SAN MATEO (03/06/2000) - (These edited excerpts from our Web site's forums provide a sample of the lively debate that takes place there. For the full discussions, go to www.infoworld.com and click on the forums button.)Should ISPs secure against attacks?
"I believe the always-on ISPs should make their customers 'play by the rules' by requiring the use of a firewall. This would remedy the current problem where they have made their customers easy targets for hackers -- zombies ready to be taken over."
"Federal regulation of Internet services is overdue and should include licensing for any ISP or router that passes traffic from third parties. There should be some logging of IP traffic, some minimal monitoring for hacker activity, and know your customer regulations, making ISPs and carriers liable for damages from acts by subscribers if they do not document minimal compliance to know their customers and control their networks. The Internet industry is fully capable of improving the security of the Internet. If ISPs are not capable of regulating misbehaving members, then the feds should step in and impose laws."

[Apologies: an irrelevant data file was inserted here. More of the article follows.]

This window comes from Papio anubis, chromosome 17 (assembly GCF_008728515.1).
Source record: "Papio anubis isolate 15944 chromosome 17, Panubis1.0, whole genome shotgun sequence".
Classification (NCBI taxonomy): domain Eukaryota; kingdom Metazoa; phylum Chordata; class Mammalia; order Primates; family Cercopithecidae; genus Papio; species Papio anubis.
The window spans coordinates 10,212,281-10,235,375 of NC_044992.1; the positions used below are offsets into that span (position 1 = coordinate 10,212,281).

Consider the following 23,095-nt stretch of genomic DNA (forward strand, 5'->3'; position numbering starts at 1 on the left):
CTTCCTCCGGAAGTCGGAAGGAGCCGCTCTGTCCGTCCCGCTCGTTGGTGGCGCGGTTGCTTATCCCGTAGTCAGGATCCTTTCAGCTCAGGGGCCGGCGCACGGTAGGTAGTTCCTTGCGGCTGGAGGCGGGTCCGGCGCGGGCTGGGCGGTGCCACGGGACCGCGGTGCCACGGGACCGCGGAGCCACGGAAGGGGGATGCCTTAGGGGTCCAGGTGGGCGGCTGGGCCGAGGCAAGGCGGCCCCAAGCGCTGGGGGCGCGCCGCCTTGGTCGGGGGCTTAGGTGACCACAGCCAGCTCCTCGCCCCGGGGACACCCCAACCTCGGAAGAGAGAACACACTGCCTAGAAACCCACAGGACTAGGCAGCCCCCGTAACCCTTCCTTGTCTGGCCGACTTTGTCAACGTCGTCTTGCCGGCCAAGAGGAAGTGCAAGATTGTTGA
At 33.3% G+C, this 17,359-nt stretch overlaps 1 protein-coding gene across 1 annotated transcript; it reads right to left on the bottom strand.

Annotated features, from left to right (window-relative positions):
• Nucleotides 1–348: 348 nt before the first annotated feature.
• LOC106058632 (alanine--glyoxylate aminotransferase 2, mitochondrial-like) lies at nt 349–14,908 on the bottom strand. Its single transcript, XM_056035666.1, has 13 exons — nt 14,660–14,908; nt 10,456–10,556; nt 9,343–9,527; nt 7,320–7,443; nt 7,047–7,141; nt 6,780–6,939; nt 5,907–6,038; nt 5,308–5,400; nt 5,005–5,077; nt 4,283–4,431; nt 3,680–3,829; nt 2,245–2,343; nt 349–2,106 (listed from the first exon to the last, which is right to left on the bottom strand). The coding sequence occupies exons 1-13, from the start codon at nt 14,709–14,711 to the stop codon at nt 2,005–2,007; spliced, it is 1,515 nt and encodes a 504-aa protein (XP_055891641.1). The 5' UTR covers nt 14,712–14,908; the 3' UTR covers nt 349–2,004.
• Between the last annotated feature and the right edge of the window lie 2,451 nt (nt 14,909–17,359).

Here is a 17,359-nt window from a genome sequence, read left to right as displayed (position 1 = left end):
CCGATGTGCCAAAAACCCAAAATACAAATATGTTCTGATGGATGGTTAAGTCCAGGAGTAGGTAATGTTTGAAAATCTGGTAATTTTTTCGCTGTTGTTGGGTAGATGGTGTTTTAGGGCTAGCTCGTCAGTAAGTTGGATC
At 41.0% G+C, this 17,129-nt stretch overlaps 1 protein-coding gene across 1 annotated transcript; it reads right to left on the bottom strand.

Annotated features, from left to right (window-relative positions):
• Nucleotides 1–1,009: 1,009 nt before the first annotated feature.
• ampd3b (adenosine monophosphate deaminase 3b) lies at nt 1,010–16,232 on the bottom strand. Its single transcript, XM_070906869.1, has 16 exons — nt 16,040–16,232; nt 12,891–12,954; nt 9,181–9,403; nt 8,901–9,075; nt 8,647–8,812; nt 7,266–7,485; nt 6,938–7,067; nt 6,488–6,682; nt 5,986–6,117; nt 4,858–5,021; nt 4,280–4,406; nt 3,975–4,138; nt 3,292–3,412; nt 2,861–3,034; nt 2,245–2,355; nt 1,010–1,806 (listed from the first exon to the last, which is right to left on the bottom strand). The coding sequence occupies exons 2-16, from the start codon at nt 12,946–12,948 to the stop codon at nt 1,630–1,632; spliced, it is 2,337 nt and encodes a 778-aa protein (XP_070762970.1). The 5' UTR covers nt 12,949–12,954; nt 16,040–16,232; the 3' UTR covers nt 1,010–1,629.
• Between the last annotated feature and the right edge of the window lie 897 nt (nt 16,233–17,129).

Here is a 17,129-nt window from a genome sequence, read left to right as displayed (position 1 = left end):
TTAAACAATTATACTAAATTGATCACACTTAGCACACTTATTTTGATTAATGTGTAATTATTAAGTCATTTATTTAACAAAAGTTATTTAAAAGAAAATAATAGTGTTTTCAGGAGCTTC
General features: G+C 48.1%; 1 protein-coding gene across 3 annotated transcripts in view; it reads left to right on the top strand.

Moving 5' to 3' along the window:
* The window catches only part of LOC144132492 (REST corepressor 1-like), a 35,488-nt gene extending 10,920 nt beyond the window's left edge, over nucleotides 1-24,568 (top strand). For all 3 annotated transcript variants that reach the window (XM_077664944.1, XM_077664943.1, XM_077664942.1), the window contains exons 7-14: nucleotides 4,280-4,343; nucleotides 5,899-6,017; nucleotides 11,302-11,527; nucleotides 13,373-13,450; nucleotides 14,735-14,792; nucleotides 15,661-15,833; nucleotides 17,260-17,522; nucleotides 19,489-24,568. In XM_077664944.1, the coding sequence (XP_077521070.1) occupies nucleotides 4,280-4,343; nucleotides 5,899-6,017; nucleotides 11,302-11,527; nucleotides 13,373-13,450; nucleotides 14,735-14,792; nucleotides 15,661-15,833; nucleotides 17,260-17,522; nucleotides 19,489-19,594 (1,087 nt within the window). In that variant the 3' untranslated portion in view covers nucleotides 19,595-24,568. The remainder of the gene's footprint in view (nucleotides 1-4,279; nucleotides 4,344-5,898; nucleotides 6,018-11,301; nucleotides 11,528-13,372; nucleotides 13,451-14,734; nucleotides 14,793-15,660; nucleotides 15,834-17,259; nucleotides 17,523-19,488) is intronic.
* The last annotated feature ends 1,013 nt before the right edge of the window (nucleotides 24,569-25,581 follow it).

"It makes sense that those who cause the problem and contribute to the problem should be taken to task. In the case of the recent flood attacks, this would include those who are running the insecure machines that allowed the remote attacks to be launched from their systems."
Is a Java-based office suite the future?
"I think that the networked Java office suite is really going to be the Holy Grail of network computing. The first company to get it right and market it successfully is going to really do well."
"The reality is that office suites (whether Microsoft (Corp.'s) Office, other Win32 suites, or Java-based suites) are going the way of the Dodo. People are spending less and less time in word processors or spreadsheets and more time with online applications. Times are changing."
Regaining PIM features
"A WebPIM [Web personal information manager] makes a lot of sense. It goes with you wherever you go. I suppose my Pilot does too, but 'typing' is not exactly easy. A WebPIM would add a new level of collaboration. It seems to me that many portal sites are moving in this direction. It's an integration nightmare, but this seems to me to be a huge business opportunity."
"I don't want a Web-enabled personal information manager. I want my personal information available to me when I'm offline. I want it on my local hard drive, synchronized with my PIM. As far as getting at it from someplace else, I'd rather get at it from my personal digital assistant when I'm not sitting at my PC than be tethered to the Internet."